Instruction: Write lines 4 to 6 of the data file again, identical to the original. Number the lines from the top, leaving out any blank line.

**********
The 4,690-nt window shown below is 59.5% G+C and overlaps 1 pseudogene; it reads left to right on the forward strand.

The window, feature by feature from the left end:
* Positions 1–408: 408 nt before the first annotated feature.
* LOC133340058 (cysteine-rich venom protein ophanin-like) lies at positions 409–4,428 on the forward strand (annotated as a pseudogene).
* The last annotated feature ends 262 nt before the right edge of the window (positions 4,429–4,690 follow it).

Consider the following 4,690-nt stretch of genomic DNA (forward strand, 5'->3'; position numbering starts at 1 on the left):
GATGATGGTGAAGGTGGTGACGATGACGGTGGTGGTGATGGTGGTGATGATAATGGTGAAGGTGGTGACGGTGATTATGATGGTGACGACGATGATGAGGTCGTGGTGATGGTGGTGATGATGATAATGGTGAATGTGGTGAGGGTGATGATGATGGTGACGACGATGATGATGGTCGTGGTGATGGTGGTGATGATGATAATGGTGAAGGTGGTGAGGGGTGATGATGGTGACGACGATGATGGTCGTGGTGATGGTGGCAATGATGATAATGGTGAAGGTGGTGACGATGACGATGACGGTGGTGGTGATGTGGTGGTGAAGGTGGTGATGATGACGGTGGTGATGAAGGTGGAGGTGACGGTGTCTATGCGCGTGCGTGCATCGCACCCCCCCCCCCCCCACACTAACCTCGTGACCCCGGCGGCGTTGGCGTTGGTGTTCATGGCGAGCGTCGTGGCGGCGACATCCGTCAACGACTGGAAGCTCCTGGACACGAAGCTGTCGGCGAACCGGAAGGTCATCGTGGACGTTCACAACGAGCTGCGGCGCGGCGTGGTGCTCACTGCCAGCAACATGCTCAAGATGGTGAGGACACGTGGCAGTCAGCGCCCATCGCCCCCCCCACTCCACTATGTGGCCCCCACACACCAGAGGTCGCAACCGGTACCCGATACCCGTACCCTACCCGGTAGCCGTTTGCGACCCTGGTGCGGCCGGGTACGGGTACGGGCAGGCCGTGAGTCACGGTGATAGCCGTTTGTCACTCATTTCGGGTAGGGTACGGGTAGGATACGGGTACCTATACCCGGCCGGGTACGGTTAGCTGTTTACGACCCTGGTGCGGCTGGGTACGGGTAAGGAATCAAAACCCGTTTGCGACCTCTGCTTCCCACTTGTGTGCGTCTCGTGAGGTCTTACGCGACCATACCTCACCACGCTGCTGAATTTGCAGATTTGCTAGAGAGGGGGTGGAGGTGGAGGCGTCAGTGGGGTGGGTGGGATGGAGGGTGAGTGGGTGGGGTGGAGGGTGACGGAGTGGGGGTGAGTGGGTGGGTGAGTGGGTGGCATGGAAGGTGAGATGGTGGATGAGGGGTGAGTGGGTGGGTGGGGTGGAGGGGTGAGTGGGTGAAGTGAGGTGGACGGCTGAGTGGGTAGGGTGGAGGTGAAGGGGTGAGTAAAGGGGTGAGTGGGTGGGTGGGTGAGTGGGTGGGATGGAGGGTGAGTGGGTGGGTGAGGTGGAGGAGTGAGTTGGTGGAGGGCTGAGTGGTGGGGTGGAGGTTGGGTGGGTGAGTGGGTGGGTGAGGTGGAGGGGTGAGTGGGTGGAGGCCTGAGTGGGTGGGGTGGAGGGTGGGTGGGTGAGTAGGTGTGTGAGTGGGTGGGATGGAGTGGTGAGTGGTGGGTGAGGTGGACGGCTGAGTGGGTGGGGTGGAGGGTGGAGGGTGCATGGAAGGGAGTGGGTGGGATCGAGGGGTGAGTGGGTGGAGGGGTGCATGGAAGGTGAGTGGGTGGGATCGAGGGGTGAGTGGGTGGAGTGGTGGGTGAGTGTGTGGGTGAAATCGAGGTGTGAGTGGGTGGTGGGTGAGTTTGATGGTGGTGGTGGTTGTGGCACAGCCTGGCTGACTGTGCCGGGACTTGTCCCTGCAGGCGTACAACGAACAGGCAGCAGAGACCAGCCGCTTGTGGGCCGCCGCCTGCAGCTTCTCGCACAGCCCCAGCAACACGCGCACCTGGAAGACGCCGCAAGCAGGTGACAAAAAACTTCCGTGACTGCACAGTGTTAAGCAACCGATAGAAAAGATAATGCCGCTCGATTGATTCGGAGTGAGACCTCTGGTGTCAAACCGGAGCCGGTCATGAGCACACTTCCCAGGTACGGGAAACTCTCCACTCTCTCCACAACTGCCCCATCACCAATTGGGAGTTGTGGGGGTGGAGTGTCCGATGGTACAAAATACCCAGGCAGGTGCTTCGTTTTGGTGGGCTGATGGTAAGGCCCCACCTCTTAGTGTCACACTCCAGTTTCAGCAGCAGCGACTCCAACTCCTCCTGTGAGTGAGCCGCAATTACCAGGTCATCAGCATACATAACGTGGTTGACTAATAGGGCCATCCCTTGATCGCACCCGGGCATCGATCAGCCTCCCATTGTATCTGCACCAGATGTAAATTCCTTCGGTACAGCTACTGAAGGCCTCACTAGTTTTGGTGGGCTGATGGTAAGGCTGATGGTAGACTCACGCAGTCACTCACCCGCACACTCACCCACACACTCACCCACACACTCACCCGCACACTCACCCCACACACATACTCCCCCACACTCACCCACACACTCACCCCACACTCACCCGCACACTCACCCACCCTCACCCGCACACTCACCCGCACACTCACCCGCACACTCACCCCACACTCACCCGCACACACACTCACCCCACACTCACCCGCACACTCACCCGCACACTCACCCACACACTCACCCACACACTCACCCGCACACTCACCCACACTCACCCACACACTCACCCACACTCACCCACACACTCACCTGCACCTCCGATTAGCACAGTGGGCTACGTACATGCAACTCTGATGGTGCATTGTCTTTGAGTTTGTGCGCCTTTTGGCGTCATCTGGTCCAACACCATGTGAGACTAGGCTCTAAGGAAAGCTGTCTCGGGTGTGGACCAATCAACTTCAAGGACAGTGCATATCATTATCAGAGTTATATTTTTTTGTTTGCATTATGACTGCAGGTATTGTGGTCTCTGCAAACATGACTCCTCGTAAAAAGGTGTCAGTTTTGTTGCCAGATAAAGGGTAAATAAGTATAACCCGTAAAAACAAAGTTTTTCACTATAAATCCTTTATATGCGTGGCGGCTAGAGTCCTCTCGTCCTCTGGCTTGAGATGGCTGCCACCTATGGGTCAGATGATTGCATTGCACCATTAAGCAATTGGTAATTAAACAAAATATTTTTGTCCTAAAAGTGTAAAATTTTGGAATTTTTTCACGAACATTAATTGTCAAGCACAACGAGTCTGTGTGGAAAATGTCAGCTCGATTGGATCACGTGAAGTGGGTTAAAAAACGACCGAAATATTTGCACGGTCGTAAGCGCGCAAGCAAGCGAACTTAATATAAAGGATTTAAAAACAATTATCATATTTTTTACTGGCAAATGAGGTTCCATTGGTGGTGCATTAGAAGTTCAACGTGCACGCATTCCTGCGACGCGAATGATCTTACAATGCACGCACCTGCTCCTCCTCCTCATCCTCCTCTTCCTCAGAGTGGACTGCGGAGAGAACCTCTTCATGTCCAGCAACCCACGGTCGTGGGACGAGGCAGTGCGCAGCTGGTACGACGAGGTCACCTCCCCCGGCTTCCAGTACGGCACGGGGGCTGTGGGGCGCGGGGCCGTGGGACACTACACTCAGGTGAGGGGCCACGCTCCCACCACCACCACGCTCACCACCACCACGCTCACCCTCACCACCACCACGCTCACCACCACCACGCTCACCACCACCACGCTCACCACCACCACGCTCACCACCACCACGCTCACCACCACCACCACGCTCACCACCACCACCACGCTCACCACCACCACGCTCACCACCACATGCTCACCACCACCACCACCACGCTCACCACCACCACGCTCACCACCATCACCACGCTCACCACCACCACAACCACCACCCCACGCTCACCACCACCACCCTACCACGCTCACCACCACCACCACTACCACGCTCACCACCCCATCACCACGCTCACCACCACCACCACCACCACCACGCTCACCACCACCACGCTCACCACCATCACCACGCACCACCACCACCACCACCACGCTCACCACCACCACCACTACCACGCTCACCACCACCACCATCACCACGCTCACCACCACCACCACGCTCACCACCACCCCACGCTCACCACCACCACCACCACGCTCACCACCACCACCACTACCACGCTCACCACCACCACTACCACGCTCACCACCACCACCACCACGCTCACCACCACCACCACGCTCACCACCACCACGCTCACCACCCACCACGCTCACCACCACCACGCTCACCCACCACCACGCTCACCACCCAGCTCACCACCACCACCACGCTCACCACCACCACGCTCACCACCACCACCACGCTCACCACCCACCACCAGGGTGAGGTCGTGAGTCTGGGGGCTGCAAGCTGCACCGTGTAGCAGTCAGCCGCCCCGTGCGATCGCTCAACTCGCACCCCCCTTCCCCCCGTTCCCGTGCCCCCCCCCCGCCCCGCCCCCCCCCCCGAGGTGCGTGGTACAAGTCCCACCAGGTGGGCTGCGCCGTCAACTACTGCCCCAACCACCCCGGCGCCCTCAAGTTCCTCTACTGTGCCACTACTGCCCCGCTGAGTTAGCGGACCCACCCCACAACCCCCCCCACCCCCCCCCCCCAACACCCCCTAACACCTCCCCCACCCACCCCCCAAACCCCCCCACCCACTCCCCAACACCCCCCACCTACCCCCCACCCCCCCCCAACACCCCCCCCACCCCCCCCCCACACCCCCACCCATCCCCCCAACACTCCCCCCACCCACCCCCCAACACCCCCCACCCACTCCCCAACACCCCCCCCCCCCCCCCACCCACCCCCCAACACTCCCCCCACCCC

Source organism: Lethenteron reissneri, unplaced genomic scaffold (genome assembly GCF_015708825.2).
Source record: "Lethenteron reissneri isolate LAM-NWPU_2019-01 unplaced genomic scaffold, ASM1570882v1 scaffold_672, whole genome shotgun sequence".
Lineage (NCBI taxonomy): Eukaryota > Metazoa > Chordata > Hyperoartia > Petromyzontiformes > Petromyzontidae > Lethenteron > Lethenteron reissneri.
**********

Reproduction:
* LOC133340058 (cysteine-rich venom protein ophanin-like) lies at positions 409–4,428 on the forward strand (annotated as a pseudogene).
* The last annotated feature ends 262 nt before the right edge of the window (positions 4,429–4,690 follow it).

Consider the following 4,690-nt stretch of genomic DNA (forward strand, 5'->3'; position numbering starts at 1 on the left):